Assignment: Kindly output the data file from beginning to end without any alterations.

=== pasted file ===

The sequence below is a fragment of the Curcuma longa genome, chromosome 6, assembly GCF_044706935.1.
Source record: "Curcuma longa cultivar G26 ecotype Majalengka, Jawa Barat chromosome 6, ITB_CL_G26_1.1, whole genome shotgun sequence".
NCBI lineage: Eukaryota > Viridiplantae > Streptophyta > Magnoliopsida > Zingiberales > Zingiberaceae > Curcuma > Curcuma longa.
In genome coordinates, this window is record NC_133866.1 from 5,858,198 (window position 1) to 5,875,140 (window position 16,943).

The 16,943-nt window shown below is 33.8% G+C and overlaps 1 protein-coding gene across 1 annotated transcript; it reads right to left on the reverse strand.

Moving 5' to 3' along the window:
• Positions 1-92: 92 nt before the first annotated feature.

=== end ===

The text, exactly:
The sequence below is a fragment of the Curcuma longa genome, chromosome 6, assembly GCF_044706935.1.
Source record: "Curcuma longa cultivar G26 ecotype Majalengka, Jawa Barat chromosome 6, ITB_CL_G26_1.1, whole genome shotgun sequence".
NCBI lineage: Eukaryota > Viridiplantae > Streptophyta > Magnoliopsida > Zingiberales > Zingiberaceae > Curcuma > Curcuma longa.
In genome coordinates, this window is record NC_133866.1 from 5,858,198 (window position 1) to 5,875,140 (window position 16,943).

The 16,943-nt window shown below is 33.8% G+C and overlaps 1 protein-coding gene across 1 annotated transcript; it reads right to left on the reverse strand.

Moving 5' to 3' along the window:
• Positions 1-92: 92 nt before the first annotated feature.